I’d always known that I didn’t want kids, but it took a friend’s pregnancy scare to provoke me into taking responsibility for that fact. Within two days of him detailing how his life nearly veered off in another direction, I was sat across from a vasectomy provider ready to put my balls on the line. After Dr. Sarah Miller of the Walton Family Health Center in the Bronx emphasized how quick and simple the procedure would be, I asked her to end my years-long game of reproductive Russian roulette without delay. Here’s what I didn’t know before that day.
The Empire State needed me to think things over.
“Could you do it like, today?” I asked, my paranoia getting the better of me.
“No,” she said. “I’m afraid you’re going to have to wait at least 30 days.”
Turns out that in the New York State, this month-long period is intended to give people ample opportunity to consider his or her decision about being permanently sterilized. Federally funded health insurance plans also require a 30-day wait, but in most other states, the waits are much shorter. In California, for example, you can get snipped a mere 72 hours after first talking to a provider. Check your state’s laws if you’re considering the procedure.
Despite using three forms of birth control with the woman I was seeing—the pill, condoms, and the withdrawal method—not to mention her lack of enthusiasm about reproducing, my next 30 days were filled with paranoia. As V-day inched ever closer, I was visited with nightmares about accidentally becoming a dad just as I was taking action to prevent it from happening.
It’s quick and virtually painless, but smells terrible.
These days, most vasectomies that are performed in the US are of the no-scalpel variety. Instead of slicing your scrotum open with a blade, a small puncture-hole is made. A hooked implement is then poked into that puncture hole and the vas deferens—the tubes that carry sperm from the testicles—are pulled through that hole one at a time. Once a loop of each vas deferens is pulled out, it’s cut, and the ends are cauterized or clamped.
The shot of local anesthetic to the region wasn’t especially pleasant, but much worse was the smell of my smoldering vas deferens after Dr. Miller zapped them with her cauterizing tool. Once that odiferous business is done, the disconnected tubes—which Dr. Miller described as feeling like al dente spaghetti—were tucked back into the puncture hole, which was covered with a small round Band-Aid. There’s no scalpel, no stitches, and no scar. In fact, the entire procedure was over so quickly that the snow in the treads of my boots still hadn’t melted by the time I gingerly hoisted by pants back up and headed back home on the subway.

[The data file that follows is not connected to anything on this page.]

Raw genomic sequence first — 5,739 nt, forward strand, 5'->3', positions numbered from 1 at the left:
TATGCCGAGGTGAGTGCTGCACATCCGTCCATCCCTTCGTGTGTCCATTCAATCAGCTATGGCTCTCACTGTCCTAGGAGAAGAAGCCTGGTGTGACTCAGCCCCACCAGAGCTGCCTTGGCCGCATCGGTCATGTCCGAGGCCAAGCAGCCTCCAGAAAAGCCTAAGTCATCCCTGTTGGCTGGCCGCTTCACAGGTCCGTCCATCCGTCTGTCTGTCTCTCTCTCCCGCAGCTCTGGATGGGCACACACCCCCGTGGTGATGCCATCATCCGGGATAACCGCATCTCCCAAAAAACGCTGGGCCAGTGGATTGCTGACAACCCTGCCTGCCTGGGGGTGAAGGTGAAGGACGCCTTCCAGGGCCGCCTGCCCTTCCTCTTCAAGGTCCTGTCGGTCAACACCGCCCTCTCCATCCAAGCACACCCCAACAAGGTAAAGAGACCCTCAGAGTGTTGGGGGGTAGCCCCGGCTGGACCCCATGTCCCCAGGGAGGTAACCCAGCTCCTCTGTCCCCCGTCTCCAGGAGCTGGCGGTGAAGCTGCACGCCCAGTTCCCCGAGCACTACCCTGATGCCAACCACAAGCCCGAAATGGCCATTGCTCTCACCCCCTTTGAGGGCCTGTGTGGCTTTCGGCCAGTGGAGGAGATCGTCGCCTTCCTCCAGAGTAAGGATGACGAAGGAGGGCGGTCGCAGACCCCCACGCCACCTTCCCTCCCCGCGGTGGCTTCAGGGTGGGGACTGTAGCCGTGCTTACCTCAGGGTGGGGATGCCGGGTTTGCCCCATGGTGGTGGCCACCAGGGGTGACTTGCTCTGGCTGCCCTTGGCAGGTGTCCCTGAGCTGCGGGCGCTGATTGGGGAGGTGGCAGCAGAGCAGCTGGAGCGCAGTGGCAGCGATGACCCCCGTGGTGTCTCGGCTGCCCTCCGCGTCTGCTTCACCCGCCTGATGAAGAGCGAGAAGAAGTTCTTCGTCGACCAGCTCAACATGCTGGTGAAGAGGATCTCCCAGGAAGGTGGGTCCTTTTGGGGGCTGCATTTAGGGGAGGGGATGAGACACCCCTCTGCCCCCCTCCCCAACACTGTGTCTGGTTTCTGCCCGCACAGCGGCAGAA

You still need to wait a while.
Think that you’re good to go post-op? So did ,I but it turns out that even after the highways that carry sperm from the testicles are closed off, you’re still carrying live rounds. Male sexual health and fertility specialist Dr. Paul Turek described it like this: “You can turn the faucet off, but there’s still water in the hose, right?”
Right. So how do you know when all the water is out of the hose? Well, the general rule of thumb is 12 weeks or 20 ejaculations, though research has shown that it could well be longer. One Mexican study of 200 vasectomized volunteers found that fully 17 percent of them had not achieved sperm clearance by 24 weeks.
The only way to get peace of mind on this front, I learned, is for your doctor to analyze a semen sample and confirm that you are all clear. Not waiting until getting confirmation of azoospermia is the number one reason vasectomized men unwittingly end up fathering children. The other reason vasectomies fail is rarer, but fascinating—the recanalization of the vas deferens. Simply put, the cut ends of the tubes that carry sperm from the testicles find each other and link back up.
Jumping back into the fray too soon is a bad idea.
I woke up the following morning feeling just the same as I always had and made plans to see my girl. While Dr. Miller had said that having sex within a day or two of a no-scalpel vasectomy was typically fine, she did caution against overdoing it for the first week or so. It’s hard to quantify what overdoing it looks like, but the following morning, it was clear that’s exactly what I’d done. My entire scrotum was bruised black and blue and tender as all get out, and remained that way for the next several days. So if you go through with the procedure, learn from my mistake and give it a little more time.
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